Generally speaking, you have to distinguish between “true“altruism and prudent altruism, which is the altruistic camouflage of selfishness. A guideline for doctor and patient could be the humanistic utilitarianism, which creates the largest amount of satisfaction possible for patients and physicians on a humanistic basis. What does this mean? When you combine utilitarianism with modern humanism, it becomes a sought after direction, the ethos of the medical community could move towards.

Photo: "ethics" in Scrabble letters

Morals should rank first for a physician. Ethics represent the greater concept of moral philosophy; © Andreas Gradin/ After the parliamentary debate is completed, the health care reform will most likely go into effect on January 1, 2011 in Germany. What is going to change for physicians and to what extent does this impact the modern job profile?

Schmidt: Recently, many health care reforms were adopted in succession. Meanwhile the changing reforms cause numerous uncertainties in the medical community, which are expressed to a certain degree with anger and frustration in patients and physicians. It is probably one of the reasons, why we notice that a number of German physicians are fleeing their country. I think the new health care reform is certainly not going to change that.

If you take a look at the new reform, it is less a fundamental reform of German health care but rather a tiny reform. Among other things, it affects health insurance companies, additional premiums as well as physicians and hospitals. Physicians will see a reduction in medical fees and this also affects hospital physicians. Already most physicians, especially those working in hospitals, are not adequately compensated.

The Drug Savings Act can also only be viewed ambivalently. The fact of the matter is that a certain financial contribution has to be rendered, if qualified and top quality research and development in the pharmaceutical area is meant to continue. In this particular area, two billion Euros are scheduled to be cut per annum.

Unfortunately, the reform does not address several important topics, which occupy the minds of the medical community and patients. Statements on conclusive health care concepts, family doctor care and hospital planning are missing for instance. We need a higher quota of medical specialists in hospitals for example. The care overprovision in urban areas compared to rural areas is also not addressed in the health care reform. Such types of needs assessments and planning need to more and more become the center of attention in the future. Often patients receive unnecessary examinations. This mirrors the area of tension between individualization and standardization of the doctor-patient-relationship, which is often experienced as a conflict by the patient. How could this be changed?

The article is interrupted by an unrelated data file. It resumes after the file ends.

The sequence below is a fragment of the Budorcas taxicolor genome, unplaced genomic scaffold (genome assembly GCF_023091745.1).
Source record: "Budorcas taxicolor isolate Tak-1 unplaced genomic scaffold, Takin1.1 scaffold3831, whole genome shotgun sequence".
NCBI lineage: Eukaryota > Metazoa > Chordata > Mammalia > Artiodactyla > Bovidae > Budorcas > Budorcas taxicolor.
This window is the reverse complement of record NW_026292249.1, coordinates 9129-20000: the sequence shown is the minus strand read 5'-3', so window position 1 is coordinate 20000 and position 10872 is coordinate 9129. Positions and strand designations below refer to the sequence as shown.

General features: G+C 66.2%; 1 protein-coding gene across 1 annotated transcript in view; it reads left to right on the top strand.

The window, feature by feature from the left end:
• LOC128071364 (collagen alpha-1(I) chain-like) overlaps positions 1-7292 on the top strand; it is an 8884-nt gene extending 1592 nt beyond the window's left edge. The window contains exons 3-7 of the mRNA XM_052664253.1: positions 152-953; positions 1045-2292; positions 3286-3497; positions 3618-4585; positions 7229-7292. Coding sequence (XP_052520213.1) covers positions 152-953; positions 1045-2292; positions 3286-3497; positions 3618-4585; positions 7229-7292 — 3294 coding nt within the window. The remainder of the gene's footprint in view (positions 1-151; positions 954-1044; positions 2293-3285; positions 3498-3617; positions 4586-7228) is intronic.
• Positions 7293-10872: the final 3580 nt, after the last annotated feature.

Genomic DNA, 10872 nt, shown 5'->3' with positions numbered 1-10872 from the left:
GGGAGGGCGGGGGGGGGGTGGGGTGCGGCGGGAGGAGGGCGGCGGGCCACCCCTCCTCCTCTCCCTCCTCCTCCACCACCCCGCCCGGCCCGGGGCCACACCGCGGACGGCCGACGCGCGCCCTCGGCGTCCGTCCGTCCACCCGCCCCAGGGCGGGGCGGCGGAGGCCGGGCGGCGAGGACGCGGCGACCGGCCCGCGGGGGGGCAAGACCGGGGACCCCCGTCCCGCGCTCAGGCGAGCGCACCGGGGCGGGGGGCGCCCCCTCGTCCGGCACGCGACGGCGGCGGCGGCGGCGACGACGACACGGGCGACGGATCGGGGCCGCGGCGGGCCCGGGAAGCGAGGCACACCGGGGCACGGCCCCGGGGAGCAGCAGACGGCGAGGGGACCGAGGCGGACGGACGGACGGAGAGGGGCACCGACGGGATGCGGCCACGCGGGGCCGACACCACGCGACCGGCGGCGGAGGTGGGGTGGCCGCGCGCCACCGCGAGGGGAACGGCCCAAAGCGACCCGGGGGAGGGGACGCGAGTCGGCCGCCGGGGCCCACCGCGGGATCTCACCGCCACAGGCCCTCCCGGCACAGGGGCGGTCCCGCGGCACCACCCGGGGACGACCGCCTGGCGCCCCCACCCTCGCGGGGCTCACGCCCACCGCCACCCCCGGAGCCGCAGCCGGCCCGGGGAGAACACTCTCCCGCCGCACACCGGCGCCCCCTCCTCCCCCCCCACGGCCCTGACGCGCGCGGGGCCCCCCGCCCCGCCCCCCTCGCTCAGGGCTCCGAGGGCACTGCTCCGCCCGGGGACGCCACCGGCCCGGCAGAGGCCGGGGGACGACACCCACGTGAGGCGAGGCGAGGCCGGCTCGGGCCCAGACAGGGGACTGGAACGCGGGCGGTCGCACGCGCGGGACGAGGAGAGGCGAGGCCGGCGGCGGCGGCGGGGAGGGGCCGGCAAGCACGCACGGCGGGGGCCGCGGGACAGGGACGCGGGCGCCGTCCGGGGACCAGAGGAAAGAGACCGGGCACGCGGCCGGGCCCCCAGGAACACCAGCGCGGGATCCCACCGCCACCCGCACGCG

Schmidt: Patients sometimes receive unnecessary care, because we have a surplus of care benefits in several congested areas. We have a vast number of laboratories for instance and many other technical innovations that would like to be optimally utilized. Often during exams things are checked that are “nice-to-know“, but have no relevance to the patient’s treatment. If you examine somebody, this needs to form the basis for medical intervention. Some questionable overprovision serves the purpose of medical safeguarding. This is in part also easy to understand, because physicians are under an enormous amount of legal pressure, which is also intensified by patients.

To acknowledge a degree of pluralism in medical care is also important, particularly as it relates to individualization and standardization of patient care. Standardization is a basis, but it should not be set in stone but rather be adapted to the needs of the patient. It depends on the particular competence of the physician and how he implements all this. If this would result in tension, it would be a shame and only solvable through communication.

We have a drastic communication deficit between patient and physician, as expressed in a quote by Wittgenstein: “The limits of my language mark the limits of my world“. If physician and patient are not talking with each other on an equal footing, it results in misunderstandings and almost certainly creates tension. Additionally, it is unfortunate that this deficit is not adequately taking into account in a physician’s salary. Yet it is the conversation, the interaction, listening and responsiveness between patient and doctor that are one of the most important prerequisites for a successful doctor-patient-relationship. For me, communication is the central tenet in medical science as well as life as a whole. The physician profession is becoming more and more feminine. To which extent can women change the picture of medicine?